Let’s start with the basics. Everyone knows that communication is critical for relationships to work. Sadly, many leave communication at a transactional level instead of maturing it well into a relational level.

In plain speak… we speak about what we want to do, going to do, or need and move on with life. This usually looks like this. “I want you to do…” “I need this from you…” “Can you do…” and the list goes on. We speak about the things that needs to be done or not done… ie the transactions we need to undertake.

How often do couples take the time to speak about the values that motivate a lot of their decisions? How often do couples take the time to examine the motives behind their feelings and actions? Not often enough.

Reason being… these deeper level conversations take time, requires more trust, more transparency, and more vulnerability. It’s more work. In this very busy life, more work is the last thing many want to undertake.

How does this relate to the examples given above?

In the sports jersey scenario, had the husband made a point of explaining to his lady why he was collecting sports jerseys, she would understand their value. As ridiculously obvious as this sounds, most people do not communicate their values to their partners. They assume that the partner will get it because the partner sees how they act. Most people do not know how you feel based on how you act. They can take a guess based on how they would feel in such a setting, but they can’t know how you feel if you don’t tell them. Not to mention… it’s very unfair to require them to guess your feelings.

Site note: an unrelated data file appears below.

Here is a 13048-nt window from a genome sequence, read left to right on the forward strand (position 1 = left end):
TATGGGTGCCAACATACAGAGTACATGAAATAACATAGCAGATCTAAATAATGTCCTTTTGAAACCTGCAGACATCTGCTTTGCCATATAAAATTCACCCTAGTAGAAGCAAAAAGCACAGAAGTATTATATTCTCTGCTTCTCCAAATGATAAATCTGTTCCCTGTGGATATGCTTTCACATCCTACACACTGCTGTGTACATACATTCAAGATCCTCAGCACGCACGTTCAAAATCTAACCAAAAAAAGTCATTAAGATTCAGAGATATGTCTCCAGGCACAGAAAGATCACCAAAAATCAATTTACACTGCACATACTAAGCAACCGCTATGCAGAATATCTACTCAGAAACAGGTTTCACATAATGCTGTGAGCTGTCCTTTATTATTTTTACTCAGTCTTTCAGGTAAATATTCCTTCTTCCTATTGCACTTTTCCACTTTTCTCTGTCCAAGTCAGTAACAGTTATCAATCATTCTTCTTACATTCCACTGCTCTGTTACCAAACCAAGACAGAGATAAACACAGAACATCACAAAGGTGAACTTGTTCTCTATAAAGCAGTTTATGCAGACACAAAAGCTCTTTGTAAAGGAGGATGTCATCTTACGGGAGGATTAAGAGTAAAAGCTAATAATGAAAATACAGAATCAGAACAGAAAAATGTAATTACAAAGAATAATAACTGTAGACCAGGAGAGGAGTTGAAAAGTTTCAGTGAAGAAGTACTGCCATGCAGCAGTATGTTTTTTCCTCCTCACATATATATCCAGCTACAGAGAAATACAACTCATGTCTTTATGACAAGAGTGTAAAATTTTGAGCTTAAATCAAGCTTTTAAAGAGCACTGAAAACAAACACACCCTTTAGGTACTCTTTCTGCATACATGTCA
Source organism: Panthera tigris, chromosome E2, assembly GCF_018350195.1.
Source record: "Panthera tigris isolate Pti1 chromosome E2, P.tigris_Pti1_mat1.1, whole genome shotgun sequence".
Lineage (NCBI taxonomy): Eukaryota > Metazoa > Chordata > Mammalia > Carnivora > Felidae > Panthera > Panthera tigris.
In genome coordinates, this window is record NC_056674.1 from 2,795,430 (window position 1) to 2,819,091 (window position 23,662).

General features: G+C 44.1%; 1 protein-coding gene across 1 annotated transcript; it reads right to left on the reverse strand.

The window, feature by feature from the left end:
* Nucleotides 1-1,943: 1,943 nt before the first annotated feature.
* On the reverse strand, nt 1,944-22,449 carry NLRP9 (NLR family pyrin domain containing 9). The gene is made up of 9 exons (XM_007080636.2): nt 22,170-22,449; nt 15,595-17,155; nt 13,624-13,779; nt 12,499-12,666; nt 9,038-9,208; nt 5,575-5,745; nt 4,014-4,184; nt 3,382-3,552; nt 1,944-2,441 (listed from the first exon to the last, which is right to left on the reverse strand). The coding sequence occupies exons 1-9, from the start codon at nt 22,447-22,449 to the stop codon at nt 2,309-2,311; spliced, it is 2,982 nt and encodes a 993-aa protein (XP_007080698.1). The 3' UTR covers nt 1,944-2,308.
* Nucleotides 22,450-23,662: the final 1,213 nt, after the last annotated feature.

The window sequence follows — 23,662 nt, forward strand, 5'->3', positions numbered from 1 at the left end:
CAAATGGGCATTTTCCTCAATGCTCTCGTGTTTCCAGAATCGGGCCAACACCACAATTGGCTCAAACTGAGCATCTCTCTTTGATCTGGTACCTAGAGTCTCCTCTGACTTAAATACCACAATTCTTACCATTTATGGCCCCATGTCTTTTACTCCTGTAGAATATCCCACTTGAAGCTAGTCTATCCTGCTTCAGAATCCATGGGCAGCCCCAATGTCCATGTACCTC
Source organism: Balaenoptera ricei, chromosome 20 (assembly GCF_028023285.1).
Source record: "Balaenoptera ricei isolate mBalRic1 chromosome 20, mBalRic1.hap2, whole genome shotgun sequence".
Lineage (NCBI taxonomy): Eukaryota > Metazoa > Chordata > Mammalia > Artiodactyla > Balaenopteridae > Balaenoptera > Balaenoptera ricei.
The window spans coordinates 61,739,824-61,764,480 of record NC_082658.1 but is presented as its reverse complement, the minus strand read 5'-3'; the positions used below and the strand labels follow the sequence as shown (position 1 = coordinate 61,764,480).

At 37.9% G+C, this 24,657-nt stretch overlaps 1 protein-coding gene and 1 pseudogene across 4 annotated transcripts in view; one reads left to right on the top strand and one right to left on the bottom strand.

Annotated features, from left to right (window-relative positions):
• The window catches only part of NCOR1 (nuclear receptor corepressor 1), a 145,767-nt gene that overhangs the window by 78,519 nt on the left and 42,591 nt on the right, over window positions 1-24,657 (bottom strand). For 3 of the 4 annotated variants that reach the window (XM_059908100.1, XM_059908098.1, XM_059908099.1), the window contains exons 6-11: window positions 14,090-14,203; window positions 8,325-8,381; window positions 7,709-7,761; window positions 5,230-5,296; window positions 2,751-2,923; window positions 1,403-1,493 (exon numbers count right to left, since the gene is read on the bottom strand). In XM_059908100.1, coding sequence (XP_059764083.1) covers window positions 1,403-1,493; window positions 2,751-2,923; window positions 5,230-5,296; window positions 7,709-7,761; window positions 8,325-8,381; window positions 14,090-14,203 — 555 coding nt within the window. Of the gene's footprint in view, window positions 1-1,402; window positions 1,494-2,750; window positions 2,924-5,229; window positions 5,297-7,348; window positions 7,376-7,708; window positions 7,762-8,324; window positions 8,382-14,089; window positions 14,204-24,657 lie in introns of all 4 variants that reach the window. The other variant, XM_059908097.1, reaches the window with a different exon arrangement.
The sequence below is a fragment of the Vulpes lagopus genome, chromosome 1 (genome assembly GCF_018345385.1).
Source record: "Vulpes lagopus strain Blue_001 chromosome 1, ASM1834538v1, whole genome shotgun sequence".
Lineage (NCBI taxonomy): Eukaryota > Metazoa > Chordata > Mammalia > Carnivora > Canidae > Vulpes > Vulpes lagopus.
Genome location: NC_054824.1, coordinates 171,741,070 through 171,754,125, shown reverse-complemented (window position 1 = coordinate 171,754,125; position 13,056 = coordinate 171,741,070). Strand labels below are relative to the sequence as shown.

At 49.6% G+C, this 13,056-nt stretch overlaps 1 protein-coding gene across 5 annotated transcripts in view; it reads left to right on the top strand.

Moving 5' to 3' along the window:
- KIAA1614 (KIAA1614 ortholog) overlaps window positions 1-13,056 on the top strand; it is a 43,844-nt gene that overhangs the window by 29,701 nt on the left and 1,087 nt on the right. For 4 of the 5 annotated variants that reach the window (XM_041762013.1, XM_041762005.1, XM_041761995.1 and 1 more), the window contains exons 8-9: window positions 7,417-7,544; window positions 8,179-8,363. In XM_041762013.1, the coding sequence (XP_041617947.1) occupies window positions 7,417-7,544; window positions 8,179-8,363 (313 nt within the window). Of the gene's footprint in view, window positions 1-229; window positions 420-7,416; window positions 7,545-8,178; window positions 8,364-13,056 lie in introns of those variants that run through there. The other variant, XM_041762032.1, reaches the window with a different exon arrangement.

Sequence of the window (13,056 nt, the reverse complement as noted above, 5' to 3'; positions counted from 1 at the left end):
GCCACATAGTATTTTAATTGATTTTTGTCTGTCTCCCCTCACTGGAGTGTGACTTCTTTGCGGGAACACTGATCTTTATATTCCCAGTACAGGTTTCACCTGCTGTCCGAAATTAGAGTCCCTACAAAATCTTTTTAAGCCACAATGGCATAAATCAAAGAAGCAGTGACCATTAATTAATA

We won’t touch the fact that this guy in the first example left such valuable items in a way that did not clearly denote their value to a casual observer. Had they been in a special holding area, secured and locked, the wife would probably not have noticed that they needed to be washed… as she wouldn’t have smelled them to begin with. I’m sure she could have lived with the stains… visually speaking. But I digress.

In the example of spring cleaning… most typical guys I know don’t understand why their women have duplicates of things. A single black skirt to most guys is enough. Having 12 black skirts is hard for most men to understand. We won’t discuss the various shades of blacks, the various lengths, fabric types, fit style, A-frame vs pencil cut vs mermaid, so on and so forth.

However, a conversation of greater depth could have helped the husband understand that fashion is very important to the wife and that she is on top of donating whenever she no longer needs anything. Same with the man, he could have kept on top of organizing his stuff and communicating their relevancy and value to his wife.

Even more simple… before the Spring cleaning project took place, they could have both spoken about what they wanted to see done, what they wanted to have stay, and what was the goal they wanted to reach for the project. Then, they could have worked as a team and checked in with each other before throwing out the items that belonged to the partner.

Communication is so key.